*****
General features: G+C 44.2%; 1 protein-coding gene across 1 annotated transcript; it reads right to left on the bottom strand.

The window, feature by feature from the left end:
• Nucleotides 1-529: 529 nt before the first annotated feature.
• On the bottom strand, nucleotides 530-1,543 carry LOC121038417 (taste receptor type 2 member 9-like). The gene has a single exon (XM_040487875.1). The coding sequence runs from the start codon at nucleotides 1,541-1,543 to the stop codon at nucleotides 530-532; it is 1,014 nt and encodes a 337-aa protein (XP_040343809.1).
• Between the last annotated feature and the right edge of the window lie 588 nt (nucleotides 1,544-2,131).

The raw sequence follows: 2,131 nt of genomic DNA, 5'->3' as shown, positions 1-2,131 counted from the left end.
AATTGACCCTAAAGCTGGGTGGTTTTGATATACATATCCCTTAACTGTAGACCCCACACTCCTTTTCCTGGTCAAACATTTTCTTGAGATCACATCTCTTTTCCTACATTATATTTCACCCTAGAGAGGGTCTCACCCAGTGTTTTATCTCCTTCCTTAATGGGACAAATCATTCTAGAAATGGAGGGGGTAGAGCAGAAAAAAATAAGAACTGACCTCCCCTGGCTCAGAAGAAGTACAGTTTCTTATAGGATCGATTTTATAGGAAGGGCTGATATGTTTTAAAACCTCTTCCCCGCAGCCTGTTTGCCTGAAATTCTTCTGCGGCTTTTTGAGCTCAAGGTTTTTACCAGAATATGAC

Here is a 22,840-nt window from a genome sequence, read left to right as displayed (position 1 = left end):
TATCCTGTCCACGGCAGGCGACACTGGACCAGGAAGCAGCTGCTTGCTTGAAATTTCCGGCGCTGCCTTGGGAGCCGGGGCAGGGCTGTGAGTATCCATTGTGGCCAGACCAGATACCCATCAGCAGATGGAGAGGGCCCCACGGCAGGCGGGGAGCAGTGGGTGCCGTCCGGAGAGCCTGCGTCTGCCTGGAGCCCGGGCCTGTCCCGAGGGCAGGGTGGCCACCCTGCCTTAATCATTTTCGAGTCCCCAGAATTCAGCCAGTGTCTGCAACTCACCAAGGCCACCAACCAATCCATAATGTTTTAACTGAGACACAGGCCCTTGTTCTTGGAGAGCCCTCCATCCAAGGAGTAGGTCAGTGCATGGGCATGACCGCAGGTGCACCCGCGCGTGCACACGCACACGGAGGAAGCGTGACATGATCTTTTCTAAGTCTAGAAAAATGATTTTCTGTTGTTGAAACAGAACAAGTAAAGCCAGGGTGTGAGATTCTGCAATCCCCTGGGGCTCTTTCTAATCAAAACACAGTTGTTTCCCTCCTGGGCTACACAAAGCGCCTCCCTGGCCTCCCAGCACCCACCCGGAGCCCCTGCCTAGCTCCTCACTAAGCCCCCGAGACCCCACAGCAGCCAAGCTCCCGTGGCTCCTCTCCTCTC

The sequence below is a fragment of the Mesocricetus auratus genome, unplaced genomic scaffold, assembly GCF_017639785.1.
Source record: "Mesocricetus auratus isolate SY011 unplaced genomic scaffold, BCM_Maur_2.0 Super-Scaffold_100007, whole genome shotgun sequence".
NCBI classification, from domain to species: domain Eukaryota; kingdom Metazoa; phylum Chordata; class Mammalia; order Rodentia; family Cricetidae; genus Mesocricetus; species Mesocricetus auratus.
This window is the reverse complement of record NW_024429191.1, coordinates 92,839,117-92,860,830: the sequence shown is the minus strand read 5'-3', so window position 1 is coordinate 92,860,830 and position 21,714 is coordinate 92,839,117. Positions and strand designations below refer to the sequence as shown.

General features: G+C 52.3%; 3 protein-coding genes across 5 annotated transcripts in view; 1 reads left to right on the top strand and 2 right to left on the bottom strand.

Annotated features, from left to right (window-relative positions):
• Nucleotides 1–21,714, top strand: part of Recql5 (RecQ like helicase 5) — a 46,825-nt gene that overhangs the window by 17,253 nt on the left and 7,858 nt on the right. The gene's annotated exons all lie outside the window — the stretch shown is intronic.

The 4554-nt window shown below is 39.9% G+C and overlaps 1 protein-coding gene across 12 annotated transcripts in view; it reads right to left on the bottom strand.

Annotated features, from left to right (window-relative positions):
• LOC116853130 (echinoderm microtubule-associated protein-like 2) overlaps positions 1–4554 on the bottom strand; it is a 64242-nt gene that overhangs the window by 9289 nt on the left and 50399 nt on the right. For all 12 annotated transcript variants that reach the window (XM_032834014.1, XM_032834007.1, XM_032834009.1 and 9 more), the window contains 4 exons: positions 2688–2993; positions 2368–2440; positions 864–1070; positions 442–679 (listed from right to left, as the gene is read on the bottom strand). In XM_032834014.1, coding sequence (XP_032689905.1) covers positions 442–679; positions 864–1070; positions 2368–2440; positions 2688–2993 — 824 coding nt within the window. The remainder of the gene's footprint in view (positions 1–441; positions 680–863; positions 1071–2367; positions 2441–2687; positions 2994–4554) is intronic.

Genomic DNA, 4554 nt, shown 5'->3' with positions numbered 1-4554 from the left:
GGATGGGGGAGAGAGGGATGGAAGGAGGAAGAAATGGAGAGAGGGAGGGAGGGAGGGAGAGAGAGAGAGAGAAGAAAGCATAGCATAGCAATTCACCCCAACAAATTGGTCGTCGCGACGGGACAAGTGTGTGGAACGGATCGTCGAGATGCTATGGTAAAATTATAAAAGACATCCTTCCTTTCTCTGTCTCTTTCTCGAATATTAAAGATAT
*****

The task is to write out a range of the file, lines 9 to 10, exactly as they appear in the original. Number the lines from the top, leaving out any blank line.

TATCCTGTCCACGGCAGGCGACACTGGACCAGGAAGCAGCTGCTTGCTTGAAATTTCCGGCGCTGCCTTGGGAGCCGGGGCAGGGCTGTGAGTATCCATTGTGGCCAGACCAGATACCCATCAGCAGATGGAGAGGGCCCCACGGCAGGCGGGGAGCAGTGGGTGCCGTCCGGAGAGCCTGCGTCTGCCTGGAGCCCGGGCCTGTCCCGAGGGCAGGGTGGCCACCCTGCCTTAATCATTTTCGAGTCCCCAGAATTCAGCCAGTGTCTGCAACTCACCAAGGCCACCAACCAATCCATAATGTTTTAACTGAGACACAGGCCCTTGTTCTTGGAGAGCCCTCCATCCAAGGAGTAGGTCAGTGCATGGGCATGACCGCAGGTGCACCCGCGCGTGCACACGCACACGGAGGAAGCGTGACATGATCTTTTCTAAGTCTAGAAAAATGATTTTCTGTTGTTGAAACAGAACAAGTAAAGCCAGGGTGTGAGATTCTGCAATCCCCTGGGGCTCTTTCTAATCAAAACACAGTTGTTTCCCTCCTGGGCTACACAAAGCGCCTCCCTGGCCTCCCAGCACCCACCCGGAGCCCCTGCCTAGCTCCTCACTAAGCCCCCGAGACCCCACAGCAGCCAAGCTCCCGTGGCTCCTCTCCTCTC

The sequence below is a fragment of the Mesocricetus auratus genome, unplaced genomic scaffold, assembly GCF_017639785.1.